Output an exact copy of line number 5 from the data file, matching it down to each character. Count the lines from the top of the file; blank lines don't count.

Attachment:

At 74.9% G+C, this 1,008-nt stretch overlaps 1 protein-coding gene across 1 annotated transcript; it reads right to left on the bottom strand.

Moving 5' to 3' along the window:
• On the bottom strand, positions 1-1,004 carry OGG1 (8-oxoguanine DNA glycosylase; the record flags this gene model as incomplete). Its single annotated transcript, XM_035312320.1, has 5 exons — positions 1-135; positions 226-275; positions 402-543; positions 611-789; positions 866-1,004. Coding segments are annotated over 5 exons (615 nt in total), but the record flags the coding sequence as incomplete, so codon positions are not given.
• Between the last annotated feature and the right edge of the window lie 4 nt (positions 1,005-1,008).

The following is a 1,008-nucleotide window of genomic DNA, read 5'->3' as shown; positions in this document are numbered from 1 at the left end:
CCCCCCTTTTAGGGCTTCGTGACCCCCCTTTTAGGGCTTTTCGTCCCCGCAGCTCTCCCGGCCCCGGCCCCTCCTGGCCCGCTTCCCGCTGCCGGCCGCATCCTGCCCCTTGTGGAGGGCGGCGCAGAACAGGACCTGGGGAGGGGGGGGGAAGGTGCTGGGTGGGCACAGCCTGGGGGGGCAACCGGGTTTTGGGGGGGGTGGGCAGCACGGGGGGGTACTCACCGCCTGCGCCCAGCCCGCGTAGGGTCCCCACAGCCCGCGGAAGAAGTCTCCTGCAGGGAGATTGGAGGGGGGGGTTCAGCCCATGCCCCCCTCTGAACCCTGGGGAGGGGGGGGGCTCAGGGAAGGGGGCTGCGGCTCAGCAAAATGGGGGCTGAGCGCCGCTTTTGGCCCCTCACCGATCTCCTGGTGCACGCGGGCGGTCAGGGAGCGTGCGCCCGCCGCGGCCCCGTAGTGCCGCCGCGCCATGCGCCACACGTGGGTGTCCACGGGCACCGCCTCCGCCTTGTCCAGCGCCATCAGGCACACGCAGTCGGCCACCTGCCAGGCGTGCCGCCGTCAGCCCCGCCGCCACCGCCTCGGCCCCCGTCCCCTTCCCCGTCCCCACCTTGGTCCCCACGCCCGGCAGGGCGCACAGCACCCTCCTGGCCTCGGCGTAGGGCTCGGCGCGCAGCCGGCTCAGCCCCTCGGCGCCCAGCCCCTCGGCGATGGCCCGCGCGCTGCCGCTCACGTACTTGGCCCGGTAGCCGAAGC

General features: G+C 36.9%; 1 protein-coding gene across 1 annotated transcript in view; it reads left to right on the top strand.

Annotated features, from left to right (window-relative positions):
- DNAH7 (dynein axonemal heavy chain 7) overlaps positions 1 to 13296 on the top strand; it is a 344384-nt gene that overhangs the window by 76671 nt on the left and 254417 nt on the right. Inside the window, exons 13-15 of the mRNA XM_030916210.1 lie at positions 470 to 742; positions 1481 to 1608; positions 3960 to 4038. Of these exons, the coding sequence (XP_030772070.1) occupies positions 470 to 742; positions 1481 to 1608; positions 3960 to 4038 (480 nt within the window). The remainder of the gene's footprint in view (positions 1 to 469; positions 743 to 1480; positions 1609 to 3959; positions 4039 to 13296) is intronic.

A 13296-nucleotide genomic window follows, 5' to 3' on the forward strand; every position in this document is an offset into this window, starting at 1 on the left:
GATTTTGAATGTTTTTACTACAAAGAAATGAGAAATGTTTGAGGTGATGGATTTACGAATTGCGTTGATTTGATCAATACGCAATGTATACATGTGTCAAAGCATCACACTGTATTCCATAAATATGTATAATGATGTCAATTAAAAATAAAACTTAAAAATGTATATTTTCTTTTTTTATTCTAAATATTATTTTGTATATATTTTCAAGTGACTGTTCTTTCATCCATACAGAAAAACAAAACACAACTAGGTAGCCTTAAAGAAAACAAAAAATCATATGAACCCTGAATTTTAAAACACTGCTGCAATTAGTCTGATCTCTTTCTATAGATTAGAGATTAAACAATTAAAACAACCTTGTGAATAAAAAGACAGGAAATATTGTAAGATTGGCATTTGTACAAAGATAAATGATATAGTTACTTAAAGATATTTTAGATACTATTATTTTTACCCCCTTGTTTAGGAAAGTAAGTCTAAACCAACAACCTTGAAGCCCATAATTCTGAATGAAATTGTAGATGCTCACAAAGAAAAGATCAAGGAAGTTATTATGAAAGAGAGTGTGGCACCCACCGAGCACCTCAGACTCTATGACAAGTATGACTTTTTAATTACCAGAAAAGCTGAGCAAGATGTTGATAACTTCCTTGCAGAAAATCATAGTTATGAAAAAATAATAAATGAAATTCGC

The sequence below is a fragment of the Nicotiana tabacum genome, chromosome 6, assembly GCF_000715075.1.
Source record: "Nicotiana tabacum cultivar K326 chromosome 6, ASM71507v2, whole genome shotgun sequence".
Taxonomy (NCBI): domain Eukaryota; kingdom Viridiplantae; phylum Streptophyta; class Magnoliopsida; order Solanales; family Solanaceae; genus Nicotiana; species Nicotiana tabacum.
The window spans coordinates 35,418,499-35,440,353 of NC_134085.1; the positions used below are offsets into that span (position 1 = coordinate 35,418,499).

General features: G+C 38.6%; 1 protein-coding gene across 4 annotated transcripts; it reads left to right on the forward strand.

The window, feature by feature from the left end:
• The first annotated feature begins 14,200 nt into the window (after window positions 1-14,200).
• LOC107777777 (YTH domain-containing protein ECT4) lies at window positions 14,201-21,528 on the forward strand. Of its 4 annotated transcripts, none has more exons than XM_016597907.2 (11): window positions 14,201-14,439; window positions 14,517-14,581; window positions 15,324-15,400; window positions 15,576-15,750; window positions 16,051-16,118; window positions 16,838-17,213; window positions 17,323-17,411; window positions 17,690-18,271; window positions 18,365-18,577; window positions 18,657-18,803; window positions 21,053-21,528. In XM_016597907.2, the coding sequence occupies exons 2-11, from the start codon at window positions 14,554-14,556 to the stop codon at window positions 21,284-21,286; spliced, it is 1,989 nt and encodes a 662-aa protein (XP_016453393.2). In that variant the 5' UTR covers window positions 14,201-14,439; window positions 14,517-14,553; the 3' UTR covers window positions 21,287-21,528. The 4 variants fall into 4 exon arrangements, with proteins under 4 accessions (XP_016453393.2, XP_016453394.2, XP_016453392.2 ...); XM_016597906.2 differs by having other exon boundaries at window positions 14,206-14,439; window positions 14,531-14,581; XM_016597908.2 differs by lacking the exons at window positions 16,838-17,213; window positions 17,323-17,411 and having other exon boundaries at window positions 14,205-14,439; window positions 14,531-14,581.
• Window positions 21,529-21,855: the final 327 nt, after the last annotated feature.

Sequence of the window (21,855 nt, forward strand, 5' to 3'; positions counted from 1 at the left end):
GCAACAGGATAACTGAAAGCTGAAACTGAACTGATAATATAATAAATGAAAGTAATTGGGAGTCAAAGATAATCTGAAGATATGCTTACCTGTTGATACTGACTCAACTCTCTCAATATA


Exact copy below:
The following is a 1,008-nucleotide window of genomic DNA, read 5'->3' as shown; positions in this document are numbered from 1 at the left end: